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What Do Quail Eggs Taste Like? Small Eggs, Big Taste

Following a strict diet? Try eating quail eggs.

They are a healthier alternative to chicken eggs and may help with many body functions.

Quail eggs are a delicacy in Asian, European, and American cuisines.

Some countries even consider these eggs exotic food, and they are served as snacks or side dishes for meals.

Now, what do quail eggs taste like? This article will help you understand quail eggs, their taste, and how to incorporate them into your meals.

What is Quail Egg?

It’s easy to guess; the eggs laid by quails are called quail eggs.

They are small, about 1/3 the size of a chicken egg.

The eggs measure about 1¼ inches in length and are about 1 inch in width; this is about the size of a large olive.

The shells of quail eggs are brown and speckled with black or dark-brown spots.

Because of their small size, these eggs make good garnishes.

They also make great options for those particularly allergic to chicken eggs.

In the culinary world, quail eggs have many uses; since they’re small, the seasonings can easily seep into them when prepared whole.

Quail eggs are a popular protein food option, and many choose them over chicken eggs.

This is because they mostly have a favorable living condition and diet than chicken, which affects the quality of their eggs, particularly the yolk.

What Do Quail Eggs Taste Like?

If you guessed that quail eggs taste like chicken eggs, you’re right; they’re just smaller.

But they’re still eggs from a different fowl, so they taste a little different, and most of them have to do with the size of the egg’s components.

Raw quail eggs are bland and have a dense texture, and soft-boiled quail eggs are rich and creamy.

They have a pleasant smell from the yolk.

Meanwhile, hard-boiled quail eggs are firm and a little rubbery.

Quail eggs taste very similar to chicken.

Quail eggs, however, have a more significant yolk-to-white ratio and are creamier and taste richer than chicken eggs.

The nutritional value of protein, fats, and vitamins is also slightly better for quail eggs.

The creamy aspect of a quail’s egg is very similar to a duck’s.

If the eggs are easily accessible, quail eggs can make great alternatives for chicken eggs.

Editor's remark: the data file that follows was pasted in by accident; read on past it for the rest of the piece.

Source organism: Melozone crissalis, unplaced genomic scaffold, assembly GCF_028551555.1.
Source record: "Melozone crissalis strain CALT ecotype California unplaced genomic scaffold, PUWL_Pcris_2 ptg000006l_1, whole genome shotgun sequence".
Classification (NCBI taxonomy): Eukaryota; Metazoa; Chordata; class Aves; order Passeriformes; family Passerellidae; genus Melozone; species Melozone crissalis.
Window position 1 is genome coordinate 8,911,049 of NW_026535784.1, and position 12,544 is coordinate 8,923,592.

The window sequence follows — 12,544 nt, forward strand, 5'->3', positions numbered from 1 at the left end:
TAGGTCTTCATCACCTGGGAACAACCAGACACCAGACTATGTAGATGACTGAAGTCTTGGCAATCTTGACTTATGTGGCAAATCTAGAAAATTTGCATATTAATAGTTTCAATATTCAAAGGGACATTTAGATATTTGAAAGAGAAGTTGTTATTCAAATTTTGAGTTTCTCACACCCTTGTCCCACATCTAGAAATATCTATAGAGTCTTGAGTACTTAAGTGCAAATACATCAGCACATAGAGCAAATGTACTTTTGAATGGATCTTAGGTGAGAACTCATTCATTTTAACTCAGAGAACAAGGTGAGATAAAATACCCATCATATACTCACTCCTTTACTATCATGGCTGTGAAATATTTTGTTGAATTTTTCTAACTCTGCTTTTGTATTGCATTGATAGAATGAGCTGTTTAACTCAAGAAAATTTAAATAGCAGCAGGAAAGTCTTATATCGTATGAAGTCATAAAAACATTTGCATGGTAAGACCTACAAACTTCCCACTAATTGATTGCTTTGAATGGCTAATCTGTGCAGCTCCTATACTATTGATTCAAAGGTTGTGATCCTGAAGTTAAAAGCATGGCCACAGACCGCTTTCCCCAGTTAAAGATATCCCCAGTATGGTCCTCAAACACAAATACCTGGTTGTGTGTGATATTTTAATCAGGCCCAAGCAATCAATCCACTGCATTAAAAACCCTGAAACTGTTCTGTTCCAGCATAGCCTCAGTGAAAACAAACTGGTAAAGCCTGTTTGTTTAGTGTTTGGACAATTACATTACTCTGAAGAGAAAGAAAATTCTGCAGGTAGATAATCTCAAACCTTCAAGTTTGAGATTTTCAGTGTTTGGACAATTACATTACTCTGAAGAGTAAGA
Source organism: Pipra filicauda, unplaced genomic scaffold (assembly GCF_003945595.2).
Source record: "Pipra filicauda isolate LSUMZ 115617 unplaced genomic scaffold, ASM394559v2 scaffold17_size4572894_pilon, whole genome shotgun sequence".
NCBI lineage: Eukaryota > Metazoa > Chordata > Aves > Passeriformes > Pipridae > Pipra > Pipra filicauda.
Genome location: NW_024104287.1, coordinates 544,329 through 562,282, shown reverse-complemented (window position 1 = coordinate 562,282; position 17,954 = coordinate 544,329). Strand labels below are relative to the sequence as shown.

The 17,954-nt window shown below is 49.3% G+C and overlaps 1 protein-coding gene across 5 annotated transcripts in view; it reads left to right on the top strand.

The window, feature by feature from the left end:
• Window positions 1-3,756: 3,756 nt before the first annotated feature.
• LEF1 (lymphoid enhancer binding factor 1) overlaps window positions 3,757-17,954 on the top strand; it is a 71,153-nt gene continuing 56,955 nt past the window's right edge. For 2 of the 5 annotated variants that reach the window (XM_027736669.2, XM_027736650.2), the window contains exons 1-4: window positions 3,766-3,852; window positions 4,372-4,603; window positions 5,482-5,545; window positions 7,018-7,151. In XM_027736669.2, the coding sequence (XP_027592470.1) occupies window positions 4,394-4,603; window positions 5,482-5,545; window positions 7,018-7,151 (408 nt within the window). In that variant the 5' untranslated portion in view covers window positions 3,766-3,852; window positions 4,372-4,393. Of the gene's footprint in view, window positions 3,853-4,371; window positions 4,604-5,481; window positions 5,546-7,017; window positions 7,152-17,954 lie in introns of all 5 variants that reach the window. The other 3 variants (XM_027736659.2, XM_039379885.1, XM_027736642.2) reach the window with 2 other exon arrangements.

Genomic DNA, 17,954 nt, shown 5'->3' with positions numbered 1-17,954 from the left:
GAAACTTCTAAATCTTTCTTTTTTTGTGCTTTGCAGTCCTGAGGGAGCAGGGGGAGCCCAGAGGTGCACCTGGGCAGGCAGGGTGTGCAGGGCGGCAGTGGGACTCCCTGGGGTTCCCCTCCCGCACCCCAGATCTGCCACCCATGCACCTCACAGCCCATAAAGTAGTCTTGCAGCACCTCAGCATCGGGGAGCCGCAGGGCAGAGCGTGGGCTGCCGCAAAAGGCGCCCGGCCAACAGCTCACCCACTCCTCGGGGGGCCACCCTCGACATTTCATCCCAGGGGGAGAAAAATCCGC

Keep in mind, though, that their eggs are rare and expensive.

Because these eggs are compact, they are easy to work with (except for removing the shells).

Other than its delectable flavors, quail eggs are associated with improving metabolism, immunity, and bone health.

Quail eggs aren’t just good for your palate; they have a good list of health benefits, including boosting immunity and vision and increasing energy levels.

They are also a good source of non-meat protein, especially if chicken eggs are inaccessible.

Despite being a delicious option, quail eggs tend to spoil quickly.

So if you wish to enjoy their taste, it’s best to consume them within a few days.

How to Cook and Serve Quail Eggs?

There isn’t much to worry about cooking and serving quail eggs.

You can prepare them in the same way as chicken eggs, so here are some ideas that aren’t just scrambled or hard-boiled eggs:

Pickles: A quick way to use hard or soft-boiled quail eggs into pickles.

Simply poke the eggs with a fork and submerge them in a vinegar solution with spices.

Since they’re small, quail eggs absorb the seasonings well and may even prove to be better at pickling than chicken eggs.

Braise them in soy: Cooking hard-boiled quail eggs in a soy mixture with seaweed, garlic, sesame, and many other seasonings will give you a delicious side dish.

Skewer with veggies: Another way to serve hard-boiled quail eggs is to skewer them with a few colorful and crunchy veggies.

This can be a great dinner option as it is visually appealing and easy to eat.

Toppings: Soft-boiled quail eggs go well with a multitude of dishes.

Cut them in half and serve as toppings for ramen, salads, or pasta and enjoy their gooey deliciousness filling your palate.

One thing you need to consider before cooking or even buying quail eggs is the source they were brought from.

The nutrition of their eggs (and any other fowl) is significantly affected by their diet and living conditions.


The eggs of quail are very similar to chicken eggs; their size sets them apart.

The yolk in quail eggs is larger than the whites, so they are creamier in texture than chicken eggs.

These eggs may be slightly more nutritious than chicken eggs, but they’re pretty expensive, and you’d need to consume many eggs to achieve the nutrition since they’re small.

Nonetheless, quail eggs are an excellent option for toppings, soft-boiled or hard.

So if you come across them in markets, buy some and see how different it tastes to your palate.

What Do Quail Eggs Taste Like? Do They Taste Good?

Andrew Gray
Looking for insights into the flavors of quail eggs? Wondering if they're enjoyable to eat? Here's a guide on what quail eggs taste like and whether they're considered delicious.
5 from 1 vote
Prep Time 15 minutes
Cook Time 15 minutes
Total Time 30 minutes
Course Food Taste
Servings 1 Serving


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